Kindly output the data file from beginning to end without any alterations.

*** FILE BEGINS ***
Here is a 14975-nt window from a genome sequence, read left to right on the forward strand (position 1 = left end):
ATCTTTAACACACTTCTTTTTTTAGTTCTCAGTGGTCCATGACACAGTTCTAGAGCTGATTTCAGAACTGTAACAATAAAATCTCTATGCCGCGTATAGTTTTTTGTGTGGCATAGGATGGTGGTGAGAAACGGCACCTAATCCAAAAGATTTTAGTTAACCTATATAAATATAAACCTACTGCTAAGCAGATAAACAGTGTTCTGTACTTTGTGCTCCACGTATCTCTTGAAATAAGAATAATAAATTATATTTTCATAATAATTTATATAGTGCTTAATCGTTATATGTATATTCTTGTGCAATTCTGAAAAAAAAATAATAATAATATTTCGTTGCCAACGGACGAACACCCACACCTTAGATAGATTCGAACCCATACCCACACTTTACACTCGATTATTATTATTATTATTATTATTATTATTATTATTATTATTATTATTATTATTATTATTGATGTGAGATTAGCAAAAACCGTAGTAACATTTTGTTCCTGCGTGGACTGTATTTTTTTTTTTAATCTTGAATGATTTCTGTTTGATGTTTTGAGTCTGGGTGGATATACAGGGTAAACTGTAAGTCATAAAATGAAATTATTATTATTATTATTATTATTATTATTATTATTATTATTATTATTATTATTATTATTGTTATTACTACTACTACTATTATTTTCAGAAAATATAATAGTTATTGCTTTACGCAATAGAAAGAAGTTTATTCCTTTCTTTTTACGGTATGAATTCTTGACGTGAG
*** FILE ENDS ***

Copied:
Here is a 14975-nt window from a genome sequence, read left to right on the forward strand (position 1 = left end):
ATCTTTAACACACTTCTTTTTTTAGTTCTCAGTGGTCCATGACACAGTTCTAGAGCTGATTTCAGAACTGTAACAATAAAATCTCTATGCCGCGTATAGTTTTTTGTGTGGCATAGGATGGTGGTGAGAAACGGCACCTAATCCAAAAGATTTTAGTTAACCTATATAAATATAAACCTACTGCTAAGCAGATAAACAGTGTTCTGTACTTTGTGCTCCACGTATCTCTTGAAATAAGAATAATAAATTATATTTTCATAATAATTTATATAGTGCTTAATCGTTATATGTATATTCTTGTGCAATTCTGAAAAAAAAATAATAATAATATTTCGTTGCCAACGGACGAACACCCACACCTTAGATAGATTCGAACCCATACCCACACTTTACACTCGATTATTATTATTATTATTATTATTATTATTATTATTATTATTATTATTATTATTATTATTGATGTGAGATTAGCAAAAACCGTAGTAACATTTTGTTCCTGCGTGGACTGTATTTTTTTTTTTAATCTTGAATGATTTCTGTTTGATGTTTTGAGTCTGGGTGGATATACAGGGTAAACTGTAAGTCATAAAATGAAATTATTATTATTATTATTATTATTATTATTATTATTATTATTATTATTATTATTATTATTGTTATTACTACTACTACTATTATTTTCAGAAAATATAATAGTTATTGCTTTACGCAATAGAAAGAAGTTTATTCCTTTCTTTTTACGGTATGAATTCTTGACGTGAG